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  31. H. E. Baber & John Donnelly (1986). Thinking Clearly About Death. Philosophia 16 (1):79-93.
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  32. Stephen Backhouse (2011). Kierkegaard's Critique of Christian Nationalism. OUP Oxford.
    'Christian nationalism' refers to the set of ideas in which belief in the development and superiority of one's national group is combined with, or underwritten by, Christian theology and practice. A critique of Christian nationalism is implicit throughout the thought of Søren Kierkegaard, an analysis inseparable from his wider aim of reintroducing Christianity into Christendom. -/- Stephen Backhouse examines the nationalist theologies of Kierkegaard's contemporaries H.L. Martensen and N.F.S. Grundtvig, to show how Kierkegaard's thought developed in response to the writings (...)
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  33. Johannes Balthasar (1986). Despair as a Basic Phenomenon of Human Existence. Kierkegaard's Analysis of Existing Subjectivity. Philosophy and History 19 (2):112-113.
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  34. D. Barber (2006). Book Review: Kierkegaard's Ethic of Love: Divine Commands and Moral Obligations. [REVIEW] Studies in Christian Ethics 19 (2):244-247.
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  35. Lee C. Barrett (2009). Kierkegaard and the Bible. Ashgate Pub. Ltd..
    Exploring Kierkegaard's complex use of the Bible, the essays in this volume use source-critical research and tools ranging from literary criticism to theology ...
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  36. Stanley Bates (2004). Stephen Mulhall, Inheritance and Originality: Wittgenstein, Heidegger, Kierkegaard:Inheritance and Originality: Wittgenstein, Heidegger, Kierkegaard. Ethics 114 (3):623-625.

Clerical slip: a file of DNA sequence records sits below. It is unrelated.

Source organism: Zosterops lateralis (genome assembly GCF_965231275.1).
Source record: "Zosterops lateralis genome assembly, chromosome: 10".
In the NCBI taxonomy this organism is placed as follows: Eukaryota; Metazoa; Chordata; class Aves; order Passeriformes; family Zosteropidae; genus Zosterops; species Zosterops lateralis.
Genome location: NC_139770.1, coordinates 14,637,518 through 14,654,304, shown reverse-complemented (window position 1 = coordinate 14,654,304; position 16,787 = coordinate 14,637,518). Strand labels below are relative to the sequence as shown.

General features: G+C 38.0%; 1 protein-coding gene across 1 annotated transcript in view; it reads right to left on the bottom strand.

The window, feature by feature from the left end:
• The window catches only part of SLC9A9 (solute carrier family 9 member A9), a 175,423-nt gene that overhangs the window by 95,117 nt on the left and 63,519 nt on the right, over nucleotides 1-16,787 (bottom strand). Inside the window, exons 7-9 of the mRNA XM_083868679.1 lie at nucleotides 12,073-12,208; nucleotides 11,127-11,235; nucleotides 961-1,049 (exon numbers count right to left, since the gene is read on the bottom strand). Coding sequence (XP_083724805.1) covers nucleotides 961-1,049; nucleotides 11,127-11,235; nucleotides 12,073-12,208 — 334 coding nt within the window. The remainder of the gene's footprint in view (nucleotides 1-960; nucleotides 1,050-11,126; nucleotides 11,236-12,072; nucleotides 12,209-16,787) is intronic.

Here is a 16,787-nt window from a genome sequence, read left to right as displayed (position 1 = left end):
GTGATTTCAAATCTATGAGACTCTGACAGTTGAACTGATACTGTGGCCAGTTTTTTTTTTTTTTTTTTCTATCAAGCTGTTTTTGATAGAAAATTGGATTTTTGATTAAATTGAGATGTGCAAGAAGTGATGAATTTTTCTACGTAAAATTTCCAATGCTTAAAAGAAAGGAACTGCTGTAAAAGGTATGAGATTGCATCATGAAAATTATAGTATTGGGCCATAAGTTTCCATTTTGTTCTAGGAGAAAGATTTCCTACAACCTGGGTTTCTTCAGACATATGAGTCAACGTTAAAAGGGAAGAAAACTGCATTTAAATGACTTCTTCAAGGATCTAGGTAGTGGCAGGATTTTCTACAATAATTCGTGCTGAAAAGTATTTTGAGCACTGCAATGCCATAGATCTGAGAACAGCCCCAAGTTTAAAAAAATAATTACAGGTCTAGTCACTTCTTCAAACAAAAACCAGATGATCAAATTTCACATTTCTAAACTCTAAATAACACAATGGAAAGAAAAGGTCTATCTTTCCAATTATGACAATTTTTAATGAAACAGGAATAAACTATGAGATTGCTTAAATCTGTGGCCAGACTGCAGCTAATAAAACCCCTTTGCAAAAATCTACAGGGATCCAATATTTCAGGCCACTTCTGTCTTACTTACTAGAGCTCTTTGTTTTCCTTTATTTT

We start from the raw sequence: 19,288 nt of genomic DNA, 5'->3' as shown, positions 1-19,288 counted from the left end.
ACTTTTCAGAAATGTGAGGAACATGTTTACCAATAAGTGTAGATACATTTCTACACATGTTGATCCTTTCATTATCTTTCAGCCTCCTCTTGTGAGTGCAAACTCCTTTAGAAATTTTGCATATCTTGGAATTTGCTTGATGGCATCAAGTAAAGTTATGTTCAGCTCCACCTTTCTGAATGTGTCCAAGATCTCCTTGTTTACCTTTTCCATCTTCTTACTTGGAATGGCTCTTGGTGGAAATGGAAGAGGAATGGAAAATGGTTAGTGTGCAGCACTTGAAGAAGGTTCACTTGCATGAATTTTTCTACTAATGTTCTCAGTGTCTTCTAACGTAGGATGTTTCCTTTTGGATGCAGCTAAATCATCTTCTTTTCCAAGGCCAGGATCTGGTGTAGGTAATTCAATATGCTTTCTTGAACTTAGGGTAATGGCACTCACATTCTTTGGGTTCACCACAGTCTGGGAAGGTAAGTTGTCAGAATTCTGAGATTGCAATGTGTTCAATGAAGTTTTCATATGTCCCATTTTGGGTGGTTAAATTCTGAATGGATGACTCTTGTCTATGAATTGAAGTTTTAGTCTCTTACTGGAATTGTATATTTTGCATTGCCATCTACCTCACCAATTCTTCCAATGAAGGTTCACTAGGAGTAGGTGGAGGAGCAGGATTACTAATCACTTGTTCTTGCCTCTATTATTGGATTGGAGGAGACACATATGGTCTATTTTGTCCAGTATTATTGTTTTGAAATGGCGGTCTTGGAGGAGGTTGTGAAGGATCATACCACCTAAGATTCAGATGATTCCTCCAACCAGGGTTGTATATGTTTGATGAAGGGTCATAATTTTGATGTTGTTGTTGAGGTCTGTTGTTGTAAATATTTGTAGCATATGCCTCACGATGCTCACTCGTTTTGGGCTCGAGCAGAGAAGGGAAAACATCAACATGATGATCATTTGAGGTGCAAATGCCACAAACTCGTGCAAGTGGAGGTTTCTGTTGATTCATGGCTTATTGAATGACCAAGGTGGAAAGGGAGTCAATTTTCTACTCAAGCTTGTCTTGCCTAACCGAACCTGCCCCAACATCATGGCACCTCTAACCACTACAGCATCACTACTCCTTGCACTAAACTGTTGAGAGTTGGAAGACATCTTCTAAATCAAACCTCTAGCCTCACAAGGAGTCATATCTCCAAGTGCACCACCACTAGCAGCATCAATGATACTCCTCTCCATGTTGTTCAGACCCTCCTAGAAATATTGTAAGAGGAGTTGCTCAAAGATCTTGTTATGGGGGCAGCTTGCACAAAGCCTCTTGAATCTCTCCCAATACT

37. Christine Battersby (1999). Feminist Interpretations of Soren Kierkegaard (Review). Hypatia 14 (3):172-176.
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  38. Christine Battersby (1999). Book Review: C�Line L�on and Sylvia Walsh. Feminist Interpretations of s�Ren Kierkegaard. University Park: Pennsylvania State University Press, 1997. [REVIEW] Hypatia 14 (3):172-176.
  39. Matthias Bauer & Markus Pohlmeyer (eds.) (2012). Existenz Und Reflexion: Aktuelle Aspekte der Kierkegaard-Rezeption. Igel.
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  40. Greg Beabout (1988). Kierkegaard on the Self and Despair. Proceedings of the American Catholic Philosophical Association 62:106-115.
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  41. Gregory Beabout (1991). Existential Despair in Kierkegaard. Philosophy and Theology 6 (2):167-174.
    This paper is a study of Kierkegaard’s concept of despair. The Danish etymology of fortvivleslse is examined in order to argue that, for Kierkegaard, despair is not simply a feeling, but is more fundamentally a willed misrelation in the self.